Bilingualism in Malta

Penelope Gardner-ChlorosThis post was contributed by Professor Penelope Gardner-Chloros, from Birkbeck’s Department of Applied Linguistics and Communication.

I recently had the pleasant experience of being invited to Malta for the International Conference on Bilingualism. Not having been there before, this provided an excuse to visit the country and to find out a bit more about its fascinating history and linguistic situation. Maltese is the only Semitic language written in the Roman alphabet. It derives from the Arabic spoken in Sicily between the 9th and 12th century, but its lexical stock is largely made up of Italian/Sicilian and other Romance borrowings. As it was under British rule for more than 170 years, gaining independence in 1964, English is a co-official language with Maltese and there are now large numbers of English borrowings. Much of the population is bilingual in Maltese and English.

Maltese postboxThe photograph of a – typically British – Maltese letterbox illustrates the situation. The text in Maltese is made up of Arabic elements, including the days of the week. Blended seamlessly into this are Italian expressions which are equally integrated parts of the language: underneath ‘3pm’ we read about “oggetti ta’ valur”,  “posta registrata” and lower down “festi pubblici” – all very recognizably Italian. English is also represented, being a co-official language, resulting in a code-switched text which represents the various origins and layers of the language, viewed through the lens of officialdom. Bi/trilingual documents as such are commonplace in many countries. But here the admixture of Romance, both entirely traceable and distinct from the Arabic, is reminiscent of so-called ‘mixed languages’: due to specific historical circumstances, a few unusual languages, such as Michif (French and Cree) or Media Lingua (Spanish and Quechua) take their lexis and grammar from different sources.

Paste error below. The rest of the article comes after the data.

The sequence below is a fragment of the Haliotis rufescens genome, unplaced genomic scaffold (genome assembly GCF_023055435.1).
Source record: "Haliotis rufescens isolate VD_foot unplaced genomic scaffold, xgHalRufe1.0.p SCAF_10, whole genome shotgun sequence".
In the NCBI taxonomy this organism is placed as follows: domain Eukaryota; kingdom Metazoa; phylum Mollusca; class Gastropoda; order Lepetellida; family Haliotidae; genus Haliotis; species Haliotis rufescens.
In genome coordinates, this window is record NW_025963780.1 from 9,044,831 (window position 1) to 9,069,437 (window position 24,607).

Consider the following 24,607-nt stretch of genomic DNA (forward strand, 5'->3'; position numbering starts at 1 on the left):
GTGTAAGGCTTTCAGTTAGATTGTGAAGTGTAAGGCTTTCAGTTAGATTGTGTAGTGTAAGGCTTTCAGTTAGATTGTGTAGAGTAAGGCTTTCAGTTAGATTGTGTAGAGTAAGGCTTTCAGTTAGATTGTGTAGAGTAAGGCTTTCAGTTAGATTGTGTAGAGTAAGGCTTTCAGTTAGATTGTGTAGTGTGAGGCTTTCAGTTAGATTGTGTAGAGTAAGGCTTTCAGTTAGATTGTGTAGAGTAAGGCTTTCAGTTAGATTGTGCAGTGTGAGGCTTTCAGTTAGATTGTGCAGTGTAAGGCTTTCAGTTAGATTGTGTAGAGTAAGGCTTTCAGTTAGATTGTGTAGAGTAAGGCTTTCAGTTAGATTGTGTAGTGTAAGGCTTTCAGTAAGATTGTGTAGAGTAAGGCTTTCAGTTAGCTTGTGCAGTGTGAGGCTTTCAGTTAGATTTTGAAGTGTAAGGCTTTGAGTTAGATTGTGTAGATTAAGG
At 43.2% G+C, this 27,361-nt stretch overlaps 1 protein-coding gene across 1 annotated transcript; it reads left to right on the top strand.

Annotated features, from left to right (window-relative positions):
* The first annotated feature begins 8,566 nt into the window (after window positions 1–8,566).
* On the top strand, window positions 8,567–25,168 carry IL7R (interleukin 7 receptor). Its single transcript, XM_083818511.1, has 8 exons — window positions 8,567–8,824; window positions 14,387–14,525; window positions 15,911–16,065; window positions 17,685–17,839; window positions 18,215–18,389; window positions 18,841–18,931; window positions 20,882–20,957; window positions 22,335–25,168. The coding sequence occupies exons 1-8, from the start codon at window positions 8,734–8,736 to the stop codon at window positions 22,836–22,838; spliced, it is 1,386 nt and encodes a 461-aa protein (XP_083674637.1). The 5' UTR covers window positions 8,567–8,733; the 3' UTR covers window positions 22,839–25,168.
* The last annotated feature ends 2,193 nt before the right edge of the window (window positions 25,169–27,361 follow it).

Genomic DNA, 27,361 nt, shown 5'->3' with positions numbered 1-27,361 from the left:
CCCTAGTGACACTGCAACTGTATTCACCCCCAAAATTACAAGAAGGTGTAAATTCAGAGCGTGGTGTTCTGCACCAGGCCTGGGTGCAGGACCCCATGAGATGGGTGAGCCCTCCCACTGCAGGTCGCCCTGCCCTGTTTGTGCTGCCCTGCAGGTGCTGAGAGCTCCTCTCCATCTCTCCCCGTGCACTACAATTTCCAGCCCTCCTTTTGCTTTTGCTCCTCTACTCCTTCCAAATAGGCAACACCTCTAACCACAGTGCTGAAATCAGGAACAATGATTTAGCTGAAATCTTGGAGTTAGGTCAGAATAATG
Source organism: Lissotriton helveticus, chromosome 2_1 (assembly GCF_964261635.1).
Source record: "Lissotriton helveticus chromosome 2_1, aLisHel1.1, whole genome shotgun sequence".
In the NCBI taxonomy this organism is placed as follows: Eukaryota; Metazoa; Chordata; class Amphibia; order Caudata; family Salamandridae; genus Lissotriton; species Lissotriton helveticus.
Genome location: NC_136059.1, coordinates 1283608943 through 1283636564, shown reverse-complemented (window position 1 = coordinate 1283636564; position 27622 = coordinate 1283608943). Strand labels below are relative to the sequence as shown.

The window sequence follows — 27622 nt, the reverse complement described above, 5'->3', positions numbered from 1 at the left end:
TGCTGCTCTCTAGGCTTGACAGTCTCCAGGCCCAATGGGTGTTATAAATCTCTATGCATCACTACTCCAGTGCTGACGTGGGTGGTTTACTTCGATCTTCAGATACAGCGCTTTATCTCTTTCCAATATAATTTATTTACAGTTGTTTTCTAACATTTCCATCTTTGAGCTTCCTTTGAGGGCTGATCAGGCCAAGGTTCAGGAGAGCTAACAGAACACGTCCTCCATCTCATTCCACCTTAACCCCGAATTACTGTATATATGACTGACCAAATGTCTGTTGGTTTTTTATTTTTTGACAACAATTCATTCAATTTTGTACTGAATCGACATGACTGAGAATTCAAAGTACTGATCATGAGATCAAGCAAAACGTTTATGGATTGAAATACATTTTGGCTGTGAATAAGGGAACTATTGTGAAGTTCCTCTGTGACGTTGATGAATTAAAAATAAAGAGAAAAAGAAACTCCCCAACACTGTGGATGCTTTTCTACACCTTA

Given all these circumstances, the contemporary issue of code-switching, where people alternate languages on a daily basis, is a fact of life in Malta. It was also an important focus at the conference. I myself have rarely met a non-linguist who has heard of code-switching; but on visiting a small restaurant in Malta, and explaining to the affable owner that I was there for a Bilingualism conference, she remarked casually that bilingualism was a big issue in Malta – “and”, she continued, “we also do a lot of code-switching”. Having recovered from the shock of finding a normal person who had heard of my specialism, I went back to the conference and listened to a talk by a young researcher who had carried out a linguistic survey among 120 or so Maltese informants. She reported that one sub-group – considered by others to be snobbish or show-offs – code-switched copiously. Her talk gave rise to the most impassioned and vituperative argument I have ever heard at an academic conference – so impassioned, in fact, that I found it difficult to establish the exact basis of the disagreement. Suffice it to say that it was about who code-switched to whom in Malta, why and when. One elderly participant in the discussion, somewhat alarmingly, threatened to have a heart attack on the spot.

The organisers later apologized for their colleagues’ tempestuous reaction and behaviour. But I myself came out strangely energised by the thought that my little corner of academia could give rise to such passions. Malta may be a small country, but it is a – still under-researched – treasure trove for linguists, and it is invigorating to witness a linguistic debate which so clearly carries on into the street.

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